Based on the true story of Valerie Solanas who was a 60s radical preaching hatred toward men in her "Scum" manifesto. She wrote a screenplay for a film that she wanted Andy Warhol to ... See full summary »
"Jackie Curtis is not a drag queen. Jackie is an artist. A pioneer without a frontier." -- Andy Warhol. Superstar in a Housedress examines the life and legend of Warhol transvestite ... See full summary »
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Joan Agajanian Quinn,
Jean Michel Basquiat,
In 1969, Taylor Mead complained to his friend artist Wynn Chamberlain that Andy Warhol had never paid him for any of the work he had done for him and Wynn said he would make a film ... See full synopsis »
Candy Darling was a fixture in the New York Off-Broadway scene in the 60s, in Warhol films such as Women in Revolt and Flesh, and became a prominent personality in Warhol's circles, influencing such noted contemporary artists as Madonna, David Bowie and Lou Reed. This documentary will use a series of interviews, archival footage, and images from Candy's home in Massapequa, NY. Archival footage includes rare 25 year old interviews conducted by Jeremiah Newton with members of Warhol's Factory and Tennessee Williams. The film features interviews with colleagues, contemporaries and friends of Candy, including John Waters, Peter Beard, Holly Woodlawn, Bob Colacello, Geraldine Smith, Pat Hackett and Ron Delsener. Written by
Inspired by Candy and "Beautiful Darling", actress Chloe Sevigny (who reads Candy's diaries and letters in the film) teamed up with Barton Perreira in designing a line of 70s retro chic sunglasses as part of her fashion line at Opening Ceremony. Aside from the "Candy" and the "Darling" glasses, there was also a "Jackie" (named for Jackie Curtis). See more »
Edie Sedgwick, Andy's druggie socialite "muse," and a real girl, was dead by 1971. Among the "chicks with dicks" who gathered at the second, Union Square version of Andy Warhol's Factory, Candy Darling was the most ethereal and beautiful and pure, it seems from this documentary, which recounts her short life. She died of lymphatic cancer before reaching the age of thirty, already by then cast off by Andy, who used Holly Woodlawn and Jackie Curtis in later films. One of the many photographers who lensed her, Peter Hujar did a glamorous portrait of Candy on her hospital deathbed, garlanded with roses and still perfectly made up.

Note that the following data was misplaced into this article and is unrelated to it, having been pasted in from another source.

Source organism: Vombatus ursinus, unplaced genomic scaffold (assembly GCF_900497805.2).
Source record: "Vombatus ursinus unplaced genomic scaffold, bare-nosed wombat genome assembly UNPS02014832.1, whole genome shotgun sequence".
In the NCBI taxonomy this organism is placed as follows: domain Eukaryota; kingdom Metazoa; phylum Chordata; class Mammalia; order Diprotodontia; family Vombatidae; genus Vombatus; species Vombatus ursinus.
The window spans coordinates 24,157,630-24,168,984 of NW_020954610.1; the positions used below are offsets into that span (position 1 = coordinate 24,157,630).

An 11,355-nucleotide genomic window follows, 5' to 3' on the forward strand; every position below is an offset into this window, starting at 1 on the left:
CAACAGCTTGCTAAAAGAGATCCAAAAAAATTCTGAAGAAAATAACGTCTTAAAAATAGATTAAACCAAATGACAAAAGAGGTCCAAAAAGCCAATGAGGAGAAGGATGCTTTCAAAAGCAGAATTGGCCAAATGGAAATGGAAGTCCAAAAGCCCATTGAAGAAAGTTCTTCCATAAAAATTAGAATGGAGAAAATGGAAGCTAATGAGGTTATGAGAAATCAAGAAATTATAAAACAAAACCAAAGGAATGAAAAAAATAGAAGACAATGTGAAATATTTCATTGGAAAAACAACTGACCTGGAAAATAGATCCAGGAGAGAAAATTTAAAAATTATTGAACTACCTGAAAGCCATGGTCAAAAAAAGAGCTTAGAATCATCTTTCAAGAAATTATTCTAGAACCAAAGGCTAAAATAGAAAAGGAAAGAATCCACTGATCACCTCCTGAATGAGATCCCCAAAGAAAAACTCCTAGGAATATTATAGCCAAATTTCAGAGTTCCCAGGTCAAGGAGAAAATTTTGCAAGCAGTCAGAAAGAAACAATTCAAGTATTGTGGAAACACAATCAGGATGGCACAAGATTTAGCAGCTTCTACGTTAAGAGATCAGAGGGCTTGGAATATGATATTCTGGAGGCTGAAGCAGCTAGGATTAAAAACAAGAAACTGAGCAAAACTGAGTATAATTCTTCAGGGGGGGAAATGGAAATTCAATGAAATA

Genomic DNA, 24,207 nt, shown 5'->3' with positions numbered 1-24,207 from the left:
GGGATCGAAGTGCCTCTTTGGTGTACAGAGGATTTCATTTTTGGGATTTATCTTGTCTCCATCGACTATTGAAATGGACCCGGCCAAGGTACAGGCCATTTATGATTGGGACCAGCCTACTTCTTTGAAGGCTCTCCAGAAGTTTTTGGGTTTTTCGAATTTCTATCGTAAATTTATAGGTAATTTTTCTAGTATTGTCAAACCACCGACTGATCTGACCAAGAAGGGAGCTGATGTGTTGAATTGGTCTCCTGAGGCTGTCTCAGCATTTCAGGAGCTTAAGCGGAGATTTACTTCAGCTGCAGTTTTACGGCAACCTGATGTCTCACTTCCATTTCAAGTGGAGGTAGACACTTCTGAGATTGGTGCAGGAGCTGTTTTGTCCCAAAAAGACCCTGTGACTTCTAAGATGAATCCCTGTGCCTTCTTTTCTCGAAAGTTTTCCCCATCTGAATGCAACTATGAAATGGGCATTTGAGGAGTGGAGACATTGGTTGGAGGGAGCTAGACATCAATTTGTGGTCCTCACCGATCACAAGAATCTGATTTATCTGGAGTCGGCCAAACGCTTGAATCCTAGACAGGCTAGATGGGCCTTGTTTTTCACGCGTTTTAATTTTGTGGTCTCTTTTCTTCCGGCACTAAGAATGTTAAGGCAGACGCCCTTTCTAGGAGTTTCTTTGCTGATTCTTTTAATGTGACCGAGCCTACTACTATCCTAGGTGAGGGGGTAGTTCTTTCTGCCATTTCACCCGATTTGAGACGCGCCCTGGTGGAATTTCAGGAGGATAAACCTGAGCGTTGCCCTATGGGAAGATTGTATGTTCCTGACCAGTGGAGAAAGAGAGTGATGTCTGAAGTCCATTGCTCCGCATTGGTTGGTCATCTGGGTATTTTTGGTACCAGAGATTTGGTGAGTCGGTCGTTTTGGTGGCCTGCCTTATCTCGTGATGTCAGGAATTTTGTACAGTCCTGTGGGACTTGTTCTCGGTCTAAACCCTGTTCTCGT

This documentary's existence is due to the devotion of Candy Darling's closest male friend, Jeremiah Newton, prominently featured and also a producer. He still carries the flame, and Beautiful Darling is book-ended by his arranging for Candy's ashes to be buried along with his (Jeremiah's) mother's, under a tombstone for them and, when his time comes, Jeremiah himself. Back in the day, he attached himself to Candy Darling when he was only sixteen and when she had a preferred place in the Factory and the Factory hangout Max's Kansas City.
Newton approached James Raisin (who's made films about the Beats and written stuff about Mapplethorpe and Patti Smith and a screenplay for Abel Ferrara about Warhol) with piles of memorabilia about Candy and interview tapes he made right after her death with people who knew her. He also had archival film footage. Raisin has woven together all these records and his own recent interviews with some germane and often pungent talking heads, including Fran Lebowitz, Glenn O'Brien, Taylor Mead, Bob Colacello, John Waters, Gerald Malanga, Paul Morrissey, Holly Woodlawn, Pat Hackett, George Abagnalo, and Sam Green, among others, to make Beautiful Darling an excellent record of the person and the context and another valid entry in the collection of cinematic Warholobilia. There is lots of good and appropriate music, and for readings of letters and statements, Chloe Sevigny does the voice of Candy Darling.